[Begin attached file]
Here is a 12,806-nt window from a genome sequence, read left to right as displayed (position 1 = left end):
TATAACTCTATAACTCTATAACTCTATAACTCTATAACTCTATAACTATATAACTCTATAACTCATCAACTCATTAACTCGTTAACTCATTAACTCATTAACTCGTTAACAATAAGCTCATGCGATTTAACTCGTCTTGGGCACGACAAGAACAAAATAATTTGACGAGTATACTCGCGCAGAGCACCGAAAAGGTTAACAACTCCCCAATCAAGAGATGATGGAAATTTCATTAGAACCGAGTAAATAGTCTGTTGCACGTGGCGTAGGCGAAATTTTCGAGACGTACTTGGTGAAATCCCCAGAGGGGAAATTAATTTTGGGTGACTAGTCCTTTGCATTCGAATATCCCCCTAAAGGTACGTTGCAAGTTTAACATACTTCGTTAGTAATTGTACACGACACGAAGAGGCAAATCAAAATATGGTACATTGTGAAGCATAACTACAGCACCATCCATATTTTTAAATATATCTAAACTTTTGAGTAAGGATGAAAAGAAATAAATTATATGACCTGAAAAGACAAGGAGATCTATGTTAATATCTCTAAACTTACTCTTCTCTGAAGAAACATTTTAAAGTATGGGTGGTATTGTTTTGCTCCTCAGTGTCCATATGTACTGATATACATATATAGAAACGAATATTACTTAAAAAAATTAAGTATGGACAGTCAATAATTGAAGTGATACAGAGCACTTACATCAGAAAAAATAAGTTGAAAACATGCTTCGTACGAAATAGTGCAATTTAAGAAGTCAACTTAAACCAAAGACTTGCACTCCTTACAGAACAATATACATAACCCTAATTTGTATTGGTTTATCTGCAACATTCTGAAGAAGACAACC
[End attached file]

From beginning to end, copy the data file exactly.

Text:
Here is a 12,806-nt window from a genome sequence, read left to right as displayed (position 1 = left end):
TATAACTCTATAACTCTATAACTCTATAACTCTATAACTCTATAACTATATAACTCTATAACTCATCAACTCATTAACTCGTTAACTCATTAACTCATTAACTCGTTAACAATAAGCTCATGCGATTTAACTCGTCTTGGGCACGACAAGAACAAAATAATTTGACGAGTATACTCGCGCAGAGCACCGAAAAGGTTAACAACTCCCCAATCAAGAGATGATGGAAATTTCATTAGAACCGAGTAAATAGTCTGTTGCACGTGGCGTAGGCGAAATTTTCGAGACGTACTTGGTGAAATCCCCAGAGGGGAAATTAATTTTGGGTGACTAGTCCTTTGCATTCGAATATCCCCCTAAAGGTACGTTGCAAGTTTAACATACTTCGTTAGTAATTGTACACGACACGAAGAGGCAAATCAAAATATGGTACATTGTGAAGCATAACTACAGCACCATCCATATTTTTAAATATATCTAAACTTTTGAGTAAGGATGAAAAGAAATAAATTATATGACCTGAAAAGACAAGGAGATCTATGTTAATATCTCTAAACTTACTCTTCTCTGAAGAAACATTTTAAAGTATGGGTGGTATTGTTTTGCTCCTCAGTGTCCATATGTACTGATATACATATATAGAAACGAATATTACTTAAAAAAATTAAGTATGGACAGTCAATAATTGAAGTGATACAGAGCACTTACATCAGAAAAAATAAGTTGAAAACATGCTTCGTACGAAATAGTGCAATTTAAGAAGTCAACTTAAACCAAAGACTTGCACTCCTTACAGAACAATATACATAACCCTAATTTGTATTGGTTTATCTGCAACATTCTGAAGAAGACAACC